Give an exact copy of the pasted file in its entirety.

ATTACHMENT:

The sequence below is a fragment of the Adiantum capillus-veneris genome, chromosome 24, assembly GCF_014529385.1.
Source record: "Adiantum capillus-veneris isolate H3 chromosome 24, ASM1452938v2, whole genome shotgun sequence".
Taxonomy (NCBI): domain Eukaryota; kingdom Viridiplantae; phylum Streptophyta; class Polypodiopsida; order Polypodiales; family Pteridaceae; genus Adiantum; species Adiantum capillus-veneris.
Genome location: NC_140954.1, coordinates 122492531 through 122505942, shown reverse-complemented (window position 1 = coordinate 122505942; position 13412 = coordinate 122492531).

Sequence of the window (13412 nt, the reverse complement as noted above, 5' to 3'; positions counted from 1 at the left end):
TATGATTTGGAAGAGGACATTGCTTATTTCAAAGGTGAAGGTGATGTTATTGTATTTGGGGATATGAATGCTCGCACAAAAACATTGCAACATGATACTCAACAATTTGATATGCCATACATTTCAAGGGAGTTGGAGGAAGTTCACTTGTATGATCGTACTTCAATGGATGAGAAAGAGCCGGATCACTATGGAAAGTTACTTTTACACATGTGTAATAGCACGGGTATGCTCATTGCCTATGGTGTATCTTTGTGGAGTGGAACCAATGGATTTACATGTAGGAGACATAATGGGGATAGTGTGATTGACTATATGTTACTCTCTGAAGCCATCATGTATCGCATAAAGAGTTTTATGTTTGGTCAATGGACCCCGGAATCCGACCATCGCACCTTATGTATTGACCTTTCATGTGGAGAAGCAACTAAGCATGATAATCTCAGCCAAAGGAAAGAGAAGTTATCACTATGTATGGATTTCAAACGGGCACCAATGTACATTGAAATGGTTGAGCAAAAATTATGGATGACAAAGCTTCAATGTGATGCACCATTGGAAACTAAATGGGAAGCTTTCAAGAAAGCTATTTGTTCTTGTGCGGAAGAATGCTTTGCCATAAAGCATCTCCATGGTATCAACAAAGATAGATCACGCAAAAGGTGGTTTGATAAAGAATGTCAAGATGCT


The sequence below is a fragment of the Adiantum capillus-veneris genome, chromosome 24, assembly GCF_014529385.1.
Source record: "Adiantum capillus-veneris isolate H3 chromosome 24, ASM1452938v2, whole genome shotgun sequence".
Taxonomy (NCBI): domain Eukaryota; kingdom Viridiplantae; phylum Streptophyta; class Polypodiopsida; order Polypodiales; family Pteridaceae; genus Adiantum; species Adiantum capillus-veneris.
Genome location: NC_140954.1, coordinates 122492531 through 122505942, shown reverse-complemented (window position 1 = coordinate 122505942; position 13412 = coordinate 122492531).

Sequence of the window (13412 nt, the reverse complement as noted above, 5' to 3'; positions counted from 1 at the left end):
TATGATTTGGAAGAGGACATTGCTTATTTCAAAGGTGAAGGTGATGTTATTGTATTTGGGGATATGAATGCTCGCACAAAAACATTGCAACATGATACTCAACAATTTGATATGCCATACATTTCAAGGGAGTTGGAGGAAGTTCACTTGTATGATCGTACTTCAATGGATGAGAAAGAGCCGGATCACTATGGAAAGTTACTTTTACACATGTGTAATAGCACGGGTATGCTCATTGCCTATGGTGTATCTTTGTGGAGTGGAACCAATGGATTTACATGTAGGAGACATAATGGGGATAGTGTGATTGACTATATGTTACTCTCTGAAGCCATCATGTATCGCATAAAGAGTTTTATGTTTGGTCAATGGACCCCGGAATCCGACCATCGCACCTTATGTATTGACCTTTCATGTGGAGAAGCAACTAAGCATGATAATCTCAGCCAAAGGAAAGAGAAGTTATCACTATGTATGGATTTCAAACGGGCACCAATGTACATTGAAATGGTTGAGCAAAAATTATGGATGACAAAGCTTCAATGTGATGCACCATTGGAAACTAAATGGGAAGCTTTCAAGAAAGCTATTTGTTCTTGTGCGGAAGAATGCTTTGCCATAAAGCATCTCCATGGTATCAACAAAGATAGATCACGCAAAAGGTGGTTTGATAAAGAATGTCAAGATGCT